Governor says visitor pre-testing plan needed to reboot tourism is nearly finalized

Gov. David Ige discusses reopening for tourism amid rise in COVID-19 cases

HONOLULU, Hawaii (HawaiiNewsNow) - The governor says he’ll be making an announcement in “the next few days” on how the state intends to reopen tourism by requiring visitors to be tested for COVID-19 in order to avoid quarantine.

The plan has been in the works for weeks and is modeled after one already in place in Alaska.

In an interview with HNN’s Sunrise on Tuesday morning, Gov. David Ige noted that Alaska’s testing has hit some snags.

Those who opted to get tested upon arrival at the airport have encountered long lines and been required to quarantine until a negative test result comes in, something that was taking as many as five days.

Alaska has since said it’s made tweaks to the system to speed up the process.

Ige told HNN that the state is learning from Alaska’s mistakes ― “the problems and challenges they’ve done since they’ve implemented their pre-test program.”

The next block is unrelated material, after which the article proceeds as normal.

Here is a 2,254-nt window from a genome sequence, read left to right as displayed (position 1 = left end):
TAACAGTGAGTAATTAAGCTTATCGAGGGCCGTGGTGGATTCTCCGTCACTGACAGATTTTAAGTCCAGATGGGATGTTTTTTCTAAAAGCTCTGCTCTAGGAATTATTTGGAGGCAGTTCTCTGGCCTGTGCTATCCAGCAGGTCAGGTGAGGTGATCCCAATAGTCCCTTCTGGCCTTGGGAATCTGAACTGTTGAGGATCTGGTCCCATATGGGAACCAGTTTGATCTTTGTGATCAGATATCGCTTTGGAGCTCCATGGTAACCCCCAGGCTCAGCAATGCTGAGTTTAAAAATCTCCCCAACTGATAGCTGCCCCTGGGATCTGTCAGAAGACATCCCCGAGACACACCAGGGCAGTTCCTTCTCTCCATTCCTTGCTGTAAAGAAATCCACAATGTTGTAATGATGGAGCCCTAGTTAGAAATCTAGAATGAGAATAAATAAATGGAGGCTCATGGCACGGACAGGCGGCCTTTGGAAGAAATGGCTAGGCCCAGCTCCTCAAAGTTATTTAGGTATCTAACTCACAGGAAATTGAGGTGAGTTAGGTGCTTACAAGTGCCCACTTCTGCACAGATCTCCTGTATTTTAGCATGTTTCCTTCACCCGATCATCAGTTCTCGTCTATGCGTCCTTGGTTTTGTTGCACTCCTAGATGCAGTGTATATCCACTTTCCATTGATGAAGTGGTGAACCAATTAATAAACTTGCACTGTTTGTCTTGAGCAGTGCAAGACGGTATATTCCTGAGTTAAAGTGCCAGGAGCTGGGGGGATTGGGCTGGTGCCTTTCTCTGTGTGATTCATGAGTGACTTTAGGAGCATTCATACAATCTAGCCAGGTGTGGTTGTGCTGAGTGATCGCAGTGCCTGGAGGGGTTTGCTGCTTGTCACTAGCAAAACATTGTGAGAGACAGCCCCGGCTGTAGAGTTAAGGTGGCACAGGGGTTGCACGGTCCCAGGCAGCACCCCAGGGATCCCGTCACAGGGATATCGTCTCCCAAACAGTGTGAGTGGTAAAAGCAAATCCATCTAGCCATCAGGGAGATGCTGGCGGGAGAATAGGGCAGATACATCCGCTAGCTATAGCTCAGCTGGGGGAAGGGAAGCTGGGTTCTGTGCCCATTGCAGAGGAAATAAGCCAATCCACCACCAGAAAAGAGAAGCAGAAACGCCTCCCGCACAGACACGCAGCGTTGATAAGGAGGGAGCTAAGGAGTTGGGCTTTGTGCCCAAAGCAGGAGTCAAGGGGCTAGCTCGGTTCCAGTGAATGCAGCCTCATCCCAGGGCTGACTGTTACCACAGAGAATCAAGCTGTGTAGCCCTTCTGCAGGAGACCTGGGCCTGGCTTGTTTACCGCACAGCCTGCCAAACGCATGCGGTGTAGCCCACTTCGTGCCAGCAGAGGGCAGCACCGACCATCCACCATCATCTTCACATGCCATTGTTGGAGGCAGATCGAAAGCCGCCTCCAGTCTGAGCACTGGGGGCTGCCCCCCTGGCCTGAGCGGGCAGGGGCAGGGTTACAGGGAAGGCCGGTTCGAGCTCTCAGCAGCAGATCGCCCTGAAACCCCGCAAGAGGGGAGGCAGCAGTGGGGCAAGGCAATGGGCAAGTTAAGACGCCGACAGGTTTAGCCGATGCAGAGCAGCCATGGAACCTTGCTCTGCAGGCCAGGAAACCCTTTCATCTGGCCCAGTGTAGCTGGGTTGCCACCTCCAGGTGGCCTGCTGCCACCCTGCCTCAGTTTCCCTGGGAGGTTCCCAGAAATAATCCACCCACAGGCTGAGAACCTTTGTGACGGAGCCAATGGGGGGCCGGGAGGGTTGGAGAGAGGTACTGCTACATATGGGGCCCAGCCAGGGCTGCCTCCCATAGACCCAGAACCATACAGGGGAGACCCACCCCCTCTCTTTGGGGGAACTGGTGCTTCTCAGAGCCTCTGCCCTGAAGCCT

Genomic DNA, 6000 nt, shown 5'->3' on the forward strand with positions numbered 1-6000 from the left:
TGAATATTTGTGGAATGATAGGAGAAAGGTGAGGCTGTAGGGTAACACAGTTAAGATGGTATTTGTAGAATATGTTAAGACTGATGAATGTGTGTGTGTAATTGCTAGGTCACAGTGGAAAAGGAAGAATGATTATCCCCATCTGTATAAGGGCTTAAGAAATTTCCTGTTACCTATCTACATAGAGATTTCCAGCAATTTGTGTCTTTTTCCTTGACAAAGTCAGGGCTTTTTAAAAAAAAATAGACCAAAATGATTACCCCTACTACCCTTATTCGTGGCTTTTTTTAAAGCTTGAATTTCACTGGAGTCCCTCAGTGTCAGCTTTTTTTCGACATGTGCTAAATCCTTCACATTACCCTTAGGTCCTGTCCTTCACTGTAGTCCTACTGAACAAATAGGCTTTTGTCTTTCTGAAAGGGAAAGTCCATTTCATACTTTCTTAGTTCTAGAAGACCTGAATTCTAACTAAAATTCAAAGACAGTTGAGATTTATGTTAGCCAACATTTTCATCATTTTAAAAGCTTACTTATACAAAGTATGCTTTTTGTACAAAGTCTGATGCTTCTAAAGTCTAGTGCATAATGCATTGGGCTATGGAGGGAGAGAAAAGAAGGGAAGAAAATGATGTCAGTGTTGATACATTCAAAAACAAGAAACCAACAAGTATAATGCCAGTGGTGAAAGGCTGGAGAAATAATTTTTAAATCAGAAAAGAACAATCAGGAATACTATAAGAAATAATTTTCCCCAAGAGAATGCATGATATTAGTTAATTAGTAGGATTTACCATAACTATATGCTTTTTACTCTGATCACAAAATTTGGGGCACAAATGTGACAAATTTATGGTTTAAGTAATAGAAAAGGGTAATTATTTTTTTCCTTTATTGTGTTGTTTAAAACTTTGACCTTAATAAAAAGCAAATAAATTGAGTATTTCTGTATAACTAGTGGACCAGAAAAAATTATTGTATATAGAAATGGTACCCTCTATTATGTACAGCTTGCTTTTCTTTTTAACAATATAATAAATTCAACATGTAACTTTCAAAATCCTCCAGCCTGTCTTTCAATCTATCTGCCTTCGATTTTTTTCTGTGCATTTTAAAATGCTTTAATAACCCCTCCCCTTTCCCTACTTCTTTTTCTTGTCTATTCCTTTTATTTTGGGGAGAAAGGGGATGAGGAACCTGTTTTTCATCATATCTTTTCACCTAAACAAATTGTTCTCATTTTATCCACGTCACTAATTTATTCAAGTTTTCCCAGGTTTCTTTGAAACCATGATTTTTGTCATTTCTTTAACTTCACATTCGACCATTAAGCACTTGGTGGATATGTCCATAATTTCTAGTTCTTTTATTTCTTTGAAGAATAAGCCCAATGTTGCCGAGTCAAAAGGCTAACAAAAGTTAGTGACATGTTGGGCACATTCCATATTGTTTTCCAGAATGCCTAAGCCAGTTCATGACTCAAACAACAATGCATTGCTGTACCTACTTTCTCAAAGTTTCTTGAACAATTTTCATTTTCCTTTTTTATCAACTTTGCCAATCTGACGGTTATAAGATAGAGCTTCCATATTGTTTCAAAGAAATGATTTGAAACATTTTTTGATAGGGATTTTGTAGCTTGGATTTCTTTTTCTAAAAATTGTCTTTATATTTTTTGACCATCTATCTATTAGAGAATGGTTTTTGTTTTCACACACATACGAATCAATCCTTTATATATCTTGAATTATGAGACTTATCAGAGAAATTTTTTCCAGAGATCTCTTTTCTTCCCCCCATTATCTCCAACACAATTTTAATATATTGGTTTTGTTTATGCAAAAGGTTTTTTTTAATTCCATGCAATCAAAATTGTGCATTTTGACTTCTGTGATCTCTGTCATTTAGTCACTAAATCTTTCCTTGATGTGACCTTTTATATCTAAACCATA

A growing chorus of Hawaii businesses that rely on visitors have called on the governor to divulge his timeline for reopening tourism ― something they say they need in order to prepare to reopen.

Hotels, for example, need at least four to six weeks to call back employees and prepare rooms.

Meanwhile, the state’s mandatory 14-day quarantine for travelers continues through at least July and is likely to be extended. Ige said the quarantine “will be with us for a long time.”

“The virus activity all across the country is a concern for everyone here,” he said.

Also on Tuesday, Ige said that he expects Hawaii’s schools superintendent to make an announcement early next week on how campuses will reopen in the fall.

“Public education has been a challenge all across the country,” Ige said. “We will be establishing baseline criteria that all schools would have to meet.”

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